Hamas takes pride in freeing lion

Raid on influential clan ends parading of "pet" through streets of Gaza City.

Lions 298 (photo credit: AP)
Lions 298
(photo credit: AP)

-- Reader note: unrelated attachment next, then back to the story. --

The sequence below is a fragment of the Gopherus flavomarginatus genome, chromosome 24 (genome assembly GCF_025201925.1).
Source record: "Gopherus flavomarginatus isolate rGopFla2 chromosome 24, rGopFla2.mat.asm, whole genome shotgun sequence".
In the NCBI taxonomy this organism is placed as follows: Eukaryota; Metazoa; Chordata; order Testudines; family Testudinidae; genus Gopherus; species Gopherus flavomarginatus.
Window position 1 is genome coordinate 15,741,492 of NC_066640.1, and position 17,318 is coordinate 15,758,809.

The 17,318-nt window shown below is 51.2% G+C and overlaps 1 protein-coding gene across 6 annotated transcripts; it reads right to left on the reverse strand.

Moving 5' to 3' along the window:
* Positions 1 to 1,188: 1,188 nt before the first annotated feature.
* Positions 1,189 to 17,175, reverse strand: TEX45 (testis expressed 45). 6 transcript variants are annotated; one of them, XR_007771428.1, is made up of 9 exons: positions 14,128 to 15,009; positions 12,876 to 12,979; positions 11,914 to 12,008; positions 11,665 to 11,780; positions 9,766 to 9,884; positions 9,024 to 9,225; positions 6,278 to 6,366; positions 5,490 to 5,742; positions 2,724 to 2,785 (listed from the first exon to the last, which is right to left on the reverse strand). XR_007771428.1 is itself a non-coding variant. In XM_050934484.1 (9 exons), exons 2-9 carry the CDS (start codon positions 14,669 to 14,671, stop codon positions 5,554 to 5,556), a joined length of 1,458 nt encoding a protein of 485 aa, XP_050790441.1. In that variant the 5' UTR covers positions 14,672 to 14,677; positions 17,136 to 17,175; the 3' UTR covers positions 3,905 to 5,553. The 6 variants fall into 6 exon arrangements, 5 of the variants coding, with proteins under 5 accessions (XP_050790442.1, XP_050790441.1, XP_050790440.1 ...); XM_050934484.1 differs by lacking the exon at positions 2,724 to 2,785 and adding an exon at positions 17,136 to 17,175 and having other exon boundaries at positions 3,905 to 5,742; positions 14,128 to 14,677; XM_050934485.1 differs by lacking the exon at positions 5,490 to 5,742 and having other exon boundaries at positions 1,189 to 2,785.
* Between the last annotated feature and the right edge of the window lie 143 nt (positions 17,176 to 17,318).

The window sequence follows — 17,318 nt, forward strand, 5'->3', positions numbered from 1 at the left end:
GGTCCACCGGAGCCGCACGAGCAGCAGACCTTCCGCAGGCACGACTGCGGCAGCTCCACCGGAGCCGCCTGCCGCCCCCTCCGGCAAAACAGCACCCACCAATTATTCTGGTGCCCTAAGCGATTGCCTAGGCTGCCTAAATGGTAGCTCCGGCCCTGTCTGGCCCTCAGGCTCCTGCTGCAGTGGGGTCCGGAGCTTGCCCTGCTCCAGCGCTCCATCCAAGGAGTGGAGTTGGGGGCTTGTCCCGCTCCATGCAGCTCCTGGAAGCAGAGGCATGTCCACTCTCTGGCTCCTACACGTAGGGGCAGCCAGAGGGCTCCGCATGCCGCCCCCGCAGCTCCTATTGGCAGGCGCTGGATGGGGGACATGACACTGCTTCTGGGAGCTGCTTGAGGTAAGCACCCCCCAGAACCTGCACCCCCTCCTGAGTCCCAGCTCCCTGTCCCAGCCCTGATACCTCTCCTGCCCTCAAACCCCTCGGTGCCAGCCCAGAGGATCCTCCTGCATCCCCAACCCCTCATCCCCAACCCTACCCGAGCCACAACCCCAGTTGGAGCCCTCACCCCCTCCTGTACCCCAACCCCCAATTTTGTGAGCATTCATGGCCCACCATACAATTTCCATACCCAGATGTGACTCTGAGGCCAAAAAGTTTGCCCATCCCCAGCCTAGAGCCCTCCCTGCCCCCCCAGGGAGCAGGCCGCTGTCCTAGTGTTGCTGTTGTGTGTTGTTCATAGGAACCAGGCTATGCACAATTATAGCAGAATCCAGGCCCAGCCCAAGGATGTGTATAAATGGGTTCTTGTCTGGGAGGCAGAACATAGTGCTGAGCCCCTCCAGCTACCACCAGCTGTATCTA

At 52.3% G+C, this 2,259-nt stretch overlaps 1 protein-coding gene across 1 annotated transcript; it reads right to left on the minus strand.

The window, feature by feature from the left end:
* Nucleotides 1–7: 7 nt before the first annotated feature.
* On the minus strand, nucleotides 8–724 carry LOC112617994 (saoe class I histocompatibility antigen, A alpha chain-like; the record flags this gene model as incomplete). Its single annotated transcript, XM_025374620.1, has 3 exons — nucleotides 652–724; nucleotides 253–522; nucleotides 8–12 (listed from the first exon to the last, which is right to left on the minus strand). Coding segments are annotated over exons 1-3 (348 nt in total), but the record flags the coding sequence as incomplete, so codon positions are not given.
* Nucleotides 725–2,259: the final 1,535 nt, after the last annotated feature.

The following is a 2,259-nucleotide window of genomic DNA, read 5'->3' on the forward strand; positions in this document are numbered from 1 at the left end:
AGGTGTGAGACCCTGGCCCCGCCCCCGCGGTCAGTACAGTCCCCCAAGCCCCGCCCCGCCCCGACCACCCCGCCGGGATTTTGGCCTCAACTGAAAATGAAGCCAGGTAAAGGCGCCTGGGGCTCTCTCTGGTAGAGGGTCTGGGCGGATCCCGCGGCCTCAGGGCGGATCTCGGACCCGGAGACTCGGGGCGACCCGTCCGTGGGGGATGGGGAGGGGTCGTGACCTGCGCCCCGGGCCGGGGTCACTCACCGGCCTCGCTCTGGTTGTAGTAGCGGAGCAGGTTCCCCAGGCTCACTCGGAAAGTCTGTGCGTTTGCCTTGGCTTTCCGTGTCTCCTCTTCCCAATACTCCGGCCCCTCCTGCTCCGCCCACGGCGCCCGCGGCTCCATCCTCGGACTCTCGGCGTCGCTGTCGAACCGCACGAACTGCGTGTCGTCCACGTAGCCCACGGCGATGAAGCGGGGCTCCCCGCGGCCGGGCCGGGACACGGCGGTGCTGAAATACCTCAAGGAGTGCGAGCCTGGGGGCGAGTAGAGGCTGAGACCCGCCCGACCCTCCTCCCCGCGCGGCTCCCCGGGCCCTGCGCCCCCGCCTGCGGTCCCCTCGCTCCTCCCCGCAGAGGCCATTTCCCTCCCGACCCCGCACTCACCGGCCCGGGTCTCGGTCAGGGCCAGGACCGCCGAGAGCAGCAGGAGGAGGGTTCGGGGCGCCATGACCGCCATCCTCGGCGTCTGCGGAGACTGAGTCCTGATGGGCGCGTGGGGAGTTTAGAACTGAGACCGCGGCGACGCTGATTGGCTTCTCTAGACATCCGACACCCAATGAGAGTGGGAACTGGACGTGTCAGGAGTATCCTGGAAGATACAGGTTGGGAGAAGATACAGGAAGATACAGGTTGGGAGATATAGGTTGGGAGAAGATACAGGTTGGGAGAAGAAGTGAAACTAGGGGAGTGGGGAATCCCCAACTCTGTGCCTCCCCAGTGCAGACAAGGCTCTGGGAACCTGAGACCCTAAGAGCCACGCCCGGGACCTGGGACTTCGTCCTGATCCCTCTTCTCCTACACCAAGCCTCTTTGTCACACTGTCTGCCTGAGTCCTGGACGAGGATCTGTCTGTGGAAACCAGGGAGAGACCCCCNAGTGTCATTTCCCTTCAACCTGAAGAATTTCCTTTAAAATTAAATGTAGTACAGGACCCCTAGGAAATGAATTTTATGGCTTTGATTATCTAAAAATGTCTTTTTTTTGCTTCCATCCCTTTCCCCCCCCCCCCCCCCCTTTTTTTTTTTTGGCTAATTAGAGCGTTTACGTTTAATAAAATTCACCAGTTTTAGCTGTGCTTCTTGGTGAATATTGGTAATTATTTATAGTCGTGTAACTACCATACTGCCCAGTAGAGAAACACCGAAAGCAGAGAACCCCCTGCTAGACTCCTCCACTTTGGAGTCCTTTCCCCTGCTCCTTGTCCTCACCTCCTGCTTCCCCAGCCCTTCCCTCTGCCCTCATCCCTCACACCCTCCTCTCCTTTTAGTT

Only days after Hamas managed to secure the release of kidnapped BBC correspondent Alan Johnston, Hamas militiamen succeeded in freeing a lioness that was stolen from a zoo in Gaza City two years ago. The lioness, the only one of its species in the entire Gaza Strip, was stolen by members of the powerful Hasanain clan, which is known for its involvement in weapons and drug trafficking. Although the Palestinian Authority security forces knew the identity of the thieves, they never made an attempt to restore the lioness. Even when members of the clan strolled the streets of Gaza City with their "pet," PA policemen never tried to arrest them. Sources in Gaza City said some 50 members of Hamas's paramilitary Executive Force on Sunday night raided the homes of some of the Hasanain clan in the Shajaiyeh neighborhood and confiscated the lioness, which was suffering from malnutrition and exhaustion. The sources said the leaders of the clan were known for their close ties with senior Fatah political and security officials in the Gaza Strip. During the raid, the Hamas militiamen also confiscated various types of drugs and dozens of rifles and pistols. Some members of the clan were behind last year's shooting attack on the Nasser Hospital in Gaza City. At least three people were killed and six injured in the assault. Hamas officials told The Jerusalem Post that the lioness would be returned to the zoo from where she was stolen after undergoing a series of medical examinations. "This is yet another step toward restoring law and order in the Gaza Strip," said one official. "Ever since Hamas took control over the Gaza Strip and kicked out Fatah's security forces and their commanders, the situation here has improved. People are no longer afraid to walk in the streets." The raid on the homes of the Hasanains was part of a major crackdown on large and influential clans in the Gaza Strip whose members have been responsible for the anarchy and lawlessness. In the past few weeks, Hamas militiamen forced 12 clans to hand over their weapons and many stolen items. Most of the clans were affiliated with Fatah and enjoyed the backing of former senior PA security commanders. Another Hamas official said his men had confiscated more than 12 tons of cocaine, heroine, marijuana and hashish during the clampdown, the largest operation of its kind since the establishment of the Palestinian Authority in 1994. On Monday, Hamas announced that its gunmen managed to lay their hands on a gang of car thieves in Gaza City. It said the thieves confessed to stealing several cars belonging to residents who visited the Shifa Hospital. "In the past three weeks we managed to seize more than 100 stolen vehicles," said a spokesman for Hamas's Executive Force. "Our security operation will continue until we put an end to the anarchy." Over the weekend, sources close to Hamas announced that a prostitution ring had been uncovered in the central Gaza Strip. Three women were detained after one of them was seen throwing a newborn baby into a garbage bin. The three revealed the names of 15 male pimps who ran the ring, the largest of its kind in the Gaza Strip, the sources said. All the men were arrested and would face trial, they added.